Land Acknowledgement


aerial view of Hawthorne Valley's campus at sunrise after a snow fall

We invite you to participate in this Land Acknowledgement as a gesture of respect and part of Hawthorne Valley’s process of truth and reconciliation.

We pay respect to the Mohican People, and their elders past and present. Please take a moment to consider the many legacies of violence, displacement, migration, and settlement that bring us together today. Please join us in uncovering the truth.

Hawthorne Valley is located within the Hudson River Estuary watershed on the stolen ancestral land of the Mohican People, who call themselves Muh-he-con-ne-ok or People of the Waters That Are Never Still. The Muh-he-con-ne-ok have been stewards of these forests and fields throughout the generations. The Agawamuck (“of many fish”) Creek flows through this valley southward where it joins with the Twastawekaksipus – “creek flowing from sweet springs” (named Claverack Creek by Dutch colonizers) – near High Falls, on its way to the Hudson River, named Mahicannituck – The River That Flows Both Ways – by the Muh-he-con-ne-ok.

We recognize that colonialism, which is ongoing today, resulted in the theft of these lands from Indigenous Peoples. We understand that the colonizers profited from that theft, and that Hawthorne Valley has inherited benefits from those acts. At Hawthorne Valley, we seek to honor those that came before us and steward this land using ancient practices and indigenous wisdom designed to generate life-giving fertility and support biodiversity. We strive to educate the generations about our interconnectedness and to center nature as healer and teacher in order to foster compassion for the ecological and cultural landscape.

Today approximately one third of the enrolled tribal members of the Stockbridge Munsee Band of Mohicans (about 1,500 people) lives on a reservation in Bowler Wisconsin on the traditional lands of the Menominee Nation. Enrolled tribal members also live in other parts of Wisconsin, the United States and the world. The Muh-he-con-ne-ok were forced to move from their homelands beginning in 1818 when profit-hungry land companies began pressuring New York State to remove all Indians from within its borders. A long period of many forced removals and relocations followed. By the late 1800’s almost every Native nation had been confined to reservations. We invite you to learn more about the Stockbridge Munsee Community by visiting their website.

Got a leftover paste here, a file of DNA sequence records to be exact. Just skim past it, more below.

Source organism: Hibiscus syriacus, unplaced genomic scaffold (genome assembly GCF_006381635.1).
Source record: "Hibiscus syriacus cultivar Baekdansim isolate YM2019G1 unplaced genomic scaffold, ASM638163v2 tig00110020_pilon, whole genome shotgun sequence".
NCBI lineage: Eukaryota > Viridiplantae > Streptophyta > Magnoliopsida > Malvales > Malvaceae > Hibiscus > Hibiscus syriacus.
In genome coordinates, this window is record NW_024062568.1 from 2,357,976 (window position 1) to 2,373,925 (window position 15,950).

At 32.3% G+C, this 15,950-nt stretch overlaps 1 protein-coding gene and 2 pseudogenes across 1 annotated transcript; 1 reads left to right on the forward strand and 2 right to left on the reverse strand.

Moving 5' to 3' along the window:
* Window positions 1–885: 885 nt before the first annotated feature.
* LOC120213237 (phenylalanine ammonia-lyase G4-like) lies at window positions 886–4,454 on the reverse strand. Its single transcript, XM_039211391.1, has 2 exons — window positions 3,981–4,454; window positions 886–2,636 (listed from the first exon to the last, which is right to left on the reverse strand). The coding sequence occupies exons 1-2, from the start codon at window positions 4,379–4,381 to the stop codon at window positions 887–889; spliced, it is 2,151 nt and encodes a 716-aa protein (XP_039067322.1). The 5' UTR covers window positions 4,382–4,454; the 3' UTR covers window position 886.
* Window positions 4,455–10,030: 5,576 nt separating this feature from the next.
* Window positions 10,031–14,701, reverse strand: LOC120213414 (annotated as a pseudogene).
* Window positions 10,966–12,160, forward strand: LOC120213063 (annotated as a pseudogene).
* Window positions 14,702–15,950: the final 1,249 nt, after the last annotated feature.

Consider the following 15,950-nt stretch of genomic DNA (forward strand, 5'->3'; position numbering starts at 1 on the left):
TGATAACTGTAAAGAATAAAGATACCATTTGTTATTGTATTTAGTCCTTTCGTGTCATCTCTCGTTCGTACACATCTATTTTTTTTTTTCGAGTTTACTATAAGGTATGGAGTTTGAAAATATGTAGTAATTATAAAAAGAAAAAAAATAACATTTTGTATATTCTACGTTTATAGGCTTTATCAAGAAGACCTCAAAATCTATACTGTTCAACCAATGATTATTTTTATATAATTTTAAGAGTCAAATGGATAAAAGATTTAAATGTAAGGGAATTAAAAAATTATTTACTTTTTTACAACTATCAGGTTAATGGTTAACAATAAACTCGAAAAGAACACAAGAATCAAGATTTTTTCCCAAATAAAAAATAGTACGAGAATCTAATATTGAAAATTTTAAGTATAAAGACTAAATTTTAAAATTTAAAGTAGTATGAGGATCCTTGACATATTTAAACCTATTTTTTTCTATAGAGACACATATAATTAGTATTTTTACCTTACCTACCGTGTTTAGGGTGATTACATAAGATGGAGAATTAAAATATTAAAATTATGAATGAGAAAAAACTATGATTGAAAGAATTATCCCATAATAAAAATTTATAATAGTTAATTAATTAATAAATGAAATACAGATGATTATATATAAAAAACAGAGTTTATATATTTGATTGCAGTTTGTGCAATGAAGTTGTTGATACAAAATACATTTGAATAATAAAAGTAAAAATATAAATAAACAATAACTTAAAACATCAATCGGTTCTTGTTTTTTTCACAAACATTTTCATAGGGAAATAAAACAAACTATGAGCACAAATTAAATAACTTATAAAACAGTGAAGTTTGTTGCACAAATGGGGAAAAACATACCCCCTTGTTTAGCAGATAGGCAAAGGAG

Many people who live or work on Mohican lands are encouraged to support the Stockbridge Munsee Community Department of Cultural Affairs’ efforts to steward their history, culture, and language. To make a donation for the planning and construction of a new cultural center, visit this link:

In this, our 50th year, Hawthorne Valley has added a reparations line to its budget that will remain going forward in order to help support local Black and Indigenous-led initiatives. In order to honor their culture and support their work, we are also working to foster connections with members of the Stockbridge Munsee Community.

Additionally, we encourage you to participate in Indigenous-led grassroots change movements and campaigns through such organizations as Native Movement, Cultural Survival and First Nations Development Institute which improve economic conditions for Native Americans through direct financial grants, technical assistance and training, and advocacy and policy.


Please direct any questions about our Land Acknowledgement to Heather Gibbons.